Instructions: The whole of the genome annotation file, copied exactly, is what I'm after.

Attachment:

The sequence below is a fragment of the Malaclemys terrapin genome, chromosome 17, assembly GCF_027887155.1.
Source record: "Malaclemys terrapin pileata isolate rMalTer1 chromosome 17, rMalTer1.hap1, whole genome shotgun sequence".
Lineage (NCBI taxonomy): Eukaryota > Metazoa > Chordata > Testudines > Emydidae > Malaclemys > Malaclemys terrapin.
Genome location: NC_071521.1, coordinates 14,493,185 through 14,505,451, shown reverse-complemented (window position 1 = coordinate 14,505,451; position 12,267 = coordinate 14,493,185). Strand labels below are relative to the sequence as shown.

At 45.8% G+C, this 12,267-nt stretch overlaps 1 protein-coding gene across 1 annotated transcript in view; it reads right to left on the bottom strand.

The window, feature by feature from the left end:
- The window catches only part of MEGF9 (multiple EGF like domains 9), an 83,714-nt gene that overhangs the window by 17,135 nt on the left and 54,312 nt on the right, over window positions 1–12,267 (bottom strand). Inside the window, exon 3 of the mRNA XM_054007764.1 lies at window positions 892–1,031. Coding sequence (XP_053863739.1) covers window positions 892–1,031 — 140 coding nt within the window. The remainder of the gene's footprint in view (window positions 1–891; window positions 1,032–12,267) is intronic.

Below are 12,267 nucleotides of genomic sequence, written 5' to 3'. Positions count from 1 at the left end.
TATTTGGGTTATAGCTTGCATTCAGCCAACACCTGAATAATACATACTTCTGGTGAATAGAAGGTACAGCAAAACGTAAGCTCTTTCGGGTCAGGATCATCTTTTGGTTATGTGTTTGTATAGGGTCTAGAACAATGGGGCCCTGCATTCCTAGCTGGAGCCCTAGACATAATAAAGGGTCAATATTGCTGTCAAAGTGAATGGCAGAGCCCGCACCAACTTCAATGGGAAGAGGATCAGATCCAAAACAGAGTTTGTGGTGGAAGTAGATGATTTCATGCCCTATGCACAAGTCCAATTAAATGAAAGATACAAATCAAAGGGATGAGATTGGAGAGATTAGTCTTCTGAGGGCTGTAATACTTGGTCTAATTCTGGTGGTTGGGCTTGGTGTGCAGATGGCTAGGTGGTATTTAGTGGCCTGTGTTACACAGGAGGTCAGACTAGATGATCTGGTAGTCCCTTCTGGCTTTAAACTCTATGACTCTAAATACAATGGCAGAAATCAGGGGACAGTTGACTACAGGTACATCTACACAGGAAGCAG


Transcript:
The sequence below is a fragment of the Malaclemys terrapin genome, chromosome 17, assembly GCF_027887155.1.
Source record: "Malaclemys terrapin pileata isolate rMalTer1 chromosome 17, rMalTer1.hap1, whole genome shotgun sequence".
Lineage (NCBI taxonomy): Eukaryota > Metazoa > Chordata > Testudines > Emydidae > Malaclemys > Malaclemys terrapin.
Genome location: NC_071521.1, coordinates 14,493,185 through 14,505,451, shown reverse-complemented (window position 1 = coordinate 14,505,451; position 12,267 = coordinate 14,493,185). Strand labels below are relative to the sequence as shown.

At 45.8% G+C, this 12,267-nt stretch overlaps 1 protein-coding gene across 1 annotated transcript in view; it reads right to left on the bottom strand.

The window, feature by feature from the left end:
- The window catches only part of MEGF9 (multiple EGF like domains 9), an 83,714-nt gene that overhangs the window by 17,135 nt on the left and 54,312 nt on the right, over window positions 1–12,267 (bottom strand). Inside the window, exon 3 of the mRNA XM_054007764.1 lies at window positions 892–1,031. Coding sequence (XP_053863739.1) covers window positions 892–1,031 — 140 coding nt within the window. The remainder of the gene's footprint in view (window positions 1–891; window positions 1,032–12,267) is intronic.

Below are 12,267 nucleotides of genomic sequence, written 5' to 3'. Positions count from 1 at the left end.
TATTTGGGTTATAGCTTGCATTCAGCCAACACCTGAATAATACATACTTCTGGTGAATAGAAGGTACAGCAAAACGTAAGCTCTTTCGGGTCAGGATCATCTTTTGGTTATGTGTTTGTATAGGGTCTAGAACAATGGGGCCCTGCATTCCTAGCTGGAGCCCTAGACATAATAAAGGGTCAATATTGCTGTCAAAGTGAATGGCAGAGCCCGCACCAACTTCAATGGGAAGAGGATCAGATCCAAAACAGAGTTTGTGGTGGAAGTAGATGATTTCATGCCCTATGCACAAGTCCAATTAAATGAAAGATACAAATCAAAGGGATGAGATTGGAGAGATTAGTCTTCTGAGGGCTGTAATACTTGGTCTAATTCTGGTGGTTGGGCTTGGTGTGCAGATGGCTAGGTGGTATTTAGTGGCCTGTGTTACACAGGAGGTCAGACTAGATGATCTGGTAGTCCCTTCTGGCTTTAAACTCTATGACTCTAAATACAATGGCAGAAATCAGGGGACAGTTGACTACAGGTACATCTACACAGGAAGCAG